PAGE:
• \$\begingroup\$ @WoutervanOoijen Both. When I added the capacitor, it seemed to help but it only delayed the original problem. Essentially the useful time duration was extended from 3 minutes to 20 minutes after adding the capacitor. My circuit draws approximately 8mA at pulse bursts. I'm assuming my capacitor isn't spec appropriately, period between pulses are too short, or the pulse durations are too long. There still a lot of possibilities. I still need to do more analysis. \$\endgroup\$
    – Izzo
    Commented Oct 22, 2016 at 15:23
  • \$\begingroup\$ Please give us the full info! How much current does your circuit use? 8mA pulse is only part of the info: how long is this pulse, how often, what does it draw between the pulses, and what voltage drop is tolerable during a pulse? \$\endgroup\$ Commented Oct 22, 2016 at 17:51
  • \$\begingroup\$ @WoutervanOoijen Like I said, I need to do more analysis and this includes measuring the pulse duration. This question was primarily focused on getting an answer regarding the general cell internal resistance properties. I can keep you posted as I collect more data. \$\endgroup\$
    – Izzo
    Commented Oct 22, 2016 at 17:59

1 Answer 1


A cell is a bunch of chemicals between two electrodes. A chemical reaction produces an excess of electrons on one terminal, and a lack of electrons on the other. Once the potential difference reaches a certain level (the voltage of the cell), the reaction slows to a halt.

If you connect a load to the battery, the electrons can travel between the two terminals. The reaction re-starts and generates more electrons.

But there's a limit to how fast the reaction can run. Take too much current, and the voltage drops. To a reasonable approximation, this looks like the cell is a constant voltage source in series with a resistor. But there isn't actually any resistor inside the cell.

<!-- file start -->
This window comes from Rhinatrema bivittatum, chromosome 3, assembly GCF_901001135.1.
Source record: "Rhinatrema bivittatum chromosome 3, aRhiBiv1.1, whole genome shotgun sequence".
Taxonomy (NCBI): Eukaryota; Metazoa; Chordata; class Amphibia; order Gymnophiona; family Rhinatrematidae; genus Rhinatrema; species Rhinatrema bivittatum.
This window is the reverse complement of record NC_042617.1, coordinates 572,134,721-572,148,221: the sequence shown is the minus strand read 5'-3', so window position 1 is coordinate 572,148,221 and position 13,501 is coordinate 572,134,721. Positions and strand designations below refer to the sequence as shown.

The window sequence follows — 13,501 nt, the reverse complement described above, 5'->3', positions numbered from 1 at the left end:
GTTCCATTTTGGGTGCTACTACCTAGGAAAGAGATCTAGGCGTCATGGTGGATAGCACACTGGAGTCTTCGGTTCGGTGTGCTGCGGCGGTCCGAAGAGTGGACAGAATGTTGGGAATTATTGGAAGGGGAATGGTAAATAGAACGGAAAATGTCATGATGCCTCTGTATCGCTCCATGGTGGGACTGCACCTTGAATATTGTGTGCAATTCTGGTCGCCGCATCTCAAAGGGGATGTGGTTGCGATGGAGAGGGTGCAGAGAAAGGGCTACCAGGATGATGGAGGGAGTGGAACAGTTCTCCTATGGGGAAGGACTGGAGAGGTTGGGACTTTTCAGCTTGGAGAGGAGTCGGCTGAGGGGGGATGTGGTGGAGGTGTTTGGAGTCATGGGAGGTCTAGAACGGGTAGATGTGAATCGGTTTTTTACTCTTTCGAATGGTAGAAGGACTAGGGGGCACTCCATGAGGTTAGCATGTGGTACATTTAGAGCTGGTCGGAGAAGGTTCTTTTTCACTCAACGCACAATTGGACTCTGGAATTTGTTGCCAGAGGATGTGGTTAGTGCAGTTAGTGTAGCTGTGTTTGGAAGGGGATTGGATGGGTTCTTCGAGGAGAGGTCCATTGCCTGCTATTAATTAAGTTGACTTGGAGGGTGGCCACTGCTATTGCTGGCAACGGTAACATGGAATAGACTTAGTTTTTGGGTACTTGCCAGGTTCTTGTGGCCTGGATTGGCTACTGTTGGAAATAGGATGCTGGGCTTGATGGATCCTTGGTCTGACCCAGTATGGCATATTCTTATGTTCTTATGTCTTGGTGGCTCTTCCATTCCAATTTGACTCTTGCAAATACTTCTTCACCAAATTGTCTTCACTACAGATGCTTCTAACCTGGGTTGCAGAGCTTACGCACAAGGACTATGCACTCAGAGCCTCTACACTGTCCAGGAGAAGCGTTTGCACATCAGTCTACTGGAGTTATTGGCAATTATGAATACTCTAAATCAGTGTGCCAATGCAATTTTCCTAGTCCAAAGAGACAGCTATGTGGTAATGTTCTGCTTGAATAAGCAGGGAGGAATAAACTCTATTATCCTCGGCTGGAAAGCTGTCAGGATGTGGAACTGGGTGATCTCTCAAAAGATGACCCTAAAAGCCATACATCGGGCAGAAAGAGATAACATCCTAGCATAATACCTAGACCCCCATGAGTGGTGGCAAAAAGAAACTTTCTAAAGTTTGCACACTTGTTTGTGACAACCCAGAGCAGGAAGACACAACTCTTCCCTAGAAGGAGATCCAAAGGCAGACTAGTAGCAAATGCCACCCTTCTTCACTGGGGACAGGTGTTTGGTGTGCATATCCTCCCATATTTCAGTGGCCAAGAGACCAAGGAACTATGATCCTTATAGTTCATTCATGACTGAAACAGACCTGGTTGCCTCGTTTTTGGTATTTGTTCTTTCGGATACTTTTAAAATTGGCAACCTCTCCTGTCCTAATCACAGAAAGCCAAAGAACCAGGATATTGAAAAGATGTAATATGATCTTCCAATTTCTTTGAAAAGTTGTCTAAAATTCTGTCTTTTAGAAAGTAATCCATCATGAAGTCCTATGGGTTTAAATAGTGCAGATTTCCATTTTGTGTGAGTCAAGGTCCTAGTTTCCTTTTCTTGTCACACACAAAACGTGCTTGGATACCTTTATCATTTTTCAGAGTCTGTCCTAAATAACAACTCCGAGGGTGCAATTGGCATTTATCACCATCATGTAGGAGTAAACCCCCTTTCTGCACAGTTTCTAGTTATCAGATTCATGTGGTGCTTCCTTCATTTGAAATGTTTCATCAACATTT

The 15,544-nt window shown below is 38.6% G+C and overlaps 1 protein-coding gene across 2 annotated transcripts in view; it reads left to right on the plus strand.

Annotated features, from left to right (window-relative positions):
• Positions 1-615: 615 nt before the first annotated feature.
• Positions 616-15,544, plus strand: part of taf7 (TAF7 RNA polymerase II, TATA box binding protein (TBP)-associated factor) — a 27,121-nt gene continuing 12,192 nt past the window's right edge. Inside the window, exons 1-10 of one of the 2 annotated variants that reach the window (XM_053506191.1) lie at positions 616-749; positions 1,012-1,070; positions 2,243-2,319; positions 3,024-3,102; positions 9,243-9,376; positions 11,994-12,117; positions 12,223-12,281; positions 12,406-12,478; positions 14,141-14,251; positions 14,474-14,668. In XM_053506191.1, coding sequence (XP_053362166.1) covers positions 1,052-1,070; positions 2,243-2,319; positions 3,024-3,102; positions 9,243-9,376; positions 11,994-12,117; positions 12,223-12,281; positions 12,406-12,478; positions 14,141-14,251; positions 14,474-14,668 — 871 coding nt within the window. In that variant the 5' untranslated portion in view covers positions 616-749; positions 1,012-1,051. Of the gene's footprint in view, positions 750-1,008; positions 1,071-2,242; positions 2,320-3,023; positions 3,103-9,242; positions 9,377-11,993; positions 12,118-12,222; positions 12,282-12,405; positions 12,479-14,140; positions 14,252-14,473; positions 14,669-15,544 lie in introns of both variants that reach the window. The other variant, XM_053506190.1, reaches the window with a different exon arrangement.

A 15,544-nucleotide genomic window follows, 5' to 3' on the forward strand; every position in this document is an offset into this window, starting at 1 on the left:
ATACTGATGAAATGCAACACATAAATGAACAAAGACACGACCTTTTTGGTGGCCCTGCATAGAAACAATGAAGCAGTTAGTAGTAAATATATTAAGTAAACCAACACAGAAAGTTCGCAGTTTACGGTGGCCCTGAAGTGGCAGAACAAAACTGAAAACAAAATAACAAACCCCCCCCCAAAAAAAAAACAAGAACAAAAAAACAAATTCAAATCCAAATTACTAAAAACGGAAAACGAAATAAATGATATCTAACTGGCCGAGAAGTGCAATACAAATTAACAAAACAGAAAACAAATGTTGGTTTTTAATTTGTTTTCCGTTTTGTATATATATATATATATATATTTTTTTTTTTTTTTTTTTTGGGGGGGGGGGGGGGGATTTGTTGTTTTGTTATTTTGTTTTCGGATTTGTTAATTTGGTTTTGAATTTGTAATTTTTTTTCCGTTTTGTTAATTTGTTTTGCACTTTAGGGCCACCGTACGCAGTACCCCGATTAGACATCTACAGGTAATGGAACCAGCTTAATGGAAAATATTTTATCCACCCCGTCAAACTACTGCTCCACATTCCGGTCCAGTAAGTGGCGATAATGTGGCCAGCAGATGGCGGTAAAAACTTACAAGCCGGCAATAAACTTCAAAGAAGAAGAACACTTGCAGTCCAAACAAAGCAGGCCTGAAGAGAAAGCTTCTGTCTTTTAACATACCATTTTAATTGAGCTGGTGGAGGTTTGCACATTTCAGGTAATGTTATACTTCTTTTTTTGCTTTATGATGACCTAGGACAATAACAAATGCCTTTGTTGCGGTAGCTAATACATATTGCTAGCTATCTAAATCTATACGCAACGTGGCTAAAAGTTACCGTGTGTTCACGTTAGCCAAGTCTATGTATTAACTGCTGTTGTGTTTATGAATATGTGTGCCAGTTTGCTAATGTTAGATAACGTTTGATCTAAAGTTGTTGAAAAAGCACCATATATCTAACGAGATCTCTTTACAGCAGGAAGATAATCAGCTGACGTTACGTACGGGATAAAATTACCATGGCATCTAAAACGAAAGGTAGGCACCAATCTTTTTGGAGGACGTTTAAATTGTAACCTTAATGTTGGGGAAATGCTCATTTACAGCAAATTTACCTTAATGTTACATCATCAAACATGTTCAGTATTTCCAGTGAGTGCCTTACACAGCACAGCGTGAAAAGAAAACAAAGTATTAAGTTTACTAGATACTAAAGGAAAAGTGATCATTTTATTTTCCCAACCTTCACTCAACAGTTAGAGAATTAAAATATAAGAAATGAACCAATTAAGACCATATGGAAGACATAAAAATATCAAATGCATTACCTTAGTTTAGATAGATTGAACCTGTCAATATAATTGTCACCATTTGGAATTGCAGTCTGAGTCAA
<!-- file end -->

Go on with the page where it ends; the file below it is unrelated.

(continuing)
As the cell ages, the chemicals run out, and this limits the rate at which it can generate current. Effectively, the internal resistance has gone up.

If you overload a primary cell, the chemicals in contact with the electrodes are used up faster than the diffusion within the cell can keep up. The internal resistance increases, and the cell looks flat. But give it a few minutes (particularly in a warm place), and the chemicals can re-mix again, and the cell recovers.

  • \$\begingroup\$ Thanks for this, so it sounds like I was thinking of it someone correctly. Is there any comprehensive documentation on this topic targeted for non-chemists? For example, if you operate a cell at anything above its rated continuous drain, will you eventually run into this problem? If for example I'm using the a CR2032 with a 0.2mA continuous drain, if I were to operate at 0.5mA continuous, would I still experience this problem? I'm primarily curious as to 'how much I can abuse the battery' while not completely disabling it. \$\endgroup\$
    – Izzo
    Commented Oct 22, 2016 at 15:34
  • \$\begingroup\$ @Teague The datasheet you linked to has handy graphs of capacity vs. load resistance. If you go from 0.2mA to 0.5mA, you'll see a slight drop in overall capacity. The cell isn't specified above about 2mA. Be aware that they are assuming that the cell is flat once it drops to 2V - well below the initial 3V. \$\endgroup\$
    – Simon B
    Commented Oct 22, 2016 at 15:42
  • \$\begingroup\$ So that's one thing that still confuses me. Is that rating assuming 2mA continuous? Or is 2mA pulsed such that the average current draw is still at 0.2mA (the rated continuous drain)? \$\endgroup\$
    – Izzo
    Commented Oct 22, 2016 at 18:02
  • 1
    \$\begingroup\$ That graph would be for a continuous 2mA, until the voltage drops below 2V. \$\endgroup\$
    – Simon B
    Commented Oct 23, 2016 at 12:53